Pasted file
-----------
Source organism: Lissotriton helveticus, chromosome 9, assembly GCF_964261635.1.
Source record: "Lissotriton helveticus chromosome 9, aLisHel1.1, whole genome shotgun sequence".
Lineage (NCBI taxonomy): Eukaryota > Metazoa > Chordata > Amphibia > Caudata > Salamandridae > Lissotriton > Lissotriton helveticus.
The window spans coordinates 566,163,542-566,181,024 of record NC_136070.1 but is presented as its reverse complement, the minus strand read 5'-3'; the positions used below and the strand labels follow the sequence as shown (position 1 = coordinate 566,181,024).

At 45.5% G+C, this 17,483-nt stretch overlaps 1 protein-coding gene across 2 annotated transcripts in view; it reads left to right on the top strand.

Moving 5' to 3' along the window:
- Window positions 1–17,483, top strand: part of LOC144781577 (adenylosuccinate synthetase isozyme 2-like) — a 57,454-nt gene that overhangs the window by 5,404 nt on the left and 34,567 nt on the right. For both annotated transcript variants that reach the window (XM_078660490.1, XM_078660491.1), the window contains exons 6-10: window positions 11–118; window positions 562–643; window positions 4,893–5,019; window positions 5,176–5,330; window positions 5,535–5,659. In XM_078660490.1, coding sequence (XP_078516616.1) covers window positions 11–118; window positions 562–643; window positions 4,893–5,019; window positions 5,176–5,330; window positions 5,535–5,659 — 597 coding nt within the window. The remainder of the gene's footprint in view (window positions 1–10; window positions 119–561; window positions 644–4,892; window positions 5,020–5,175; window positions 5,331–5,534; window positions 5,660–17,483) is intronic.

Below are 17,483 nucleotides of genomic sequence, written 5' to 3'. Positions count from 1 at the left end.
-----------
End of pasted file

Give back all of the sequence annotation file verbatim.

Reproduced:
Source organism: Lissotriton helveticus, chromosome 9, assembly GCF_964261635.1.
Source record: "Lissotriton helveticus chromosome 9, aLisHel1.1, whole genome shotgun sequence".
Lineage (NCBI taxonomy): Eukaryota > Metazoa > Chordata > Amphibia > Caudata > Salamandridae > Lissotriton > Lissotriton helveticus.
The window spans coordinates 566,163,542-566,181,024 of record NC_136070.1 but is presented as its reverse complement, the minus strand read 5'-3'; the positions used below and the strand labels follow the sequence as shown (position 1 = coordinate 566,181,024).

At 45.5% G+C, this 17,483-nt stretch overlaps 1 protein-coding gene across 2 annotated transcripts in view; it reads left to right on the top strand.

Moving 5' to 3' along the window:
- Window positions 1–17,483, top strand: part of LOC144781577 (adenylosuccinate synthetase isozyme 2-like) — a 57,454-nt gene that overhangs the window by 5,404 nt on the left and 34,567 nt on the right. For both annotated transcript variants that reach the window (XM_078660490.1, XM_078660491.1), the window contains exons 6-10: window positions 11–118; window positions 562–643; window positions 4,893–5,019; window positions 5,176–5,330; window positions 5,535–5,659. In XM_078660490.1, coding sequence (XP_078516616.1) covers window positions 11–118; window positions 562–643; window positions 4,893–5,019; window positions 5,176–5,330; window positions 5,535–5,659 — 597 coding nt within the window. The remainder of the gene's footprint in view (window positions 1–10; window positions 119–561; window positions 644–4,892; window positions 5,020–5,175; window positions 5,331–5,534; window positions 5,660–17,483) is intronic.

Below are 17,483 nucleotides of genomic sequence, written 5' to 3'. Positions count from 1 at the left end.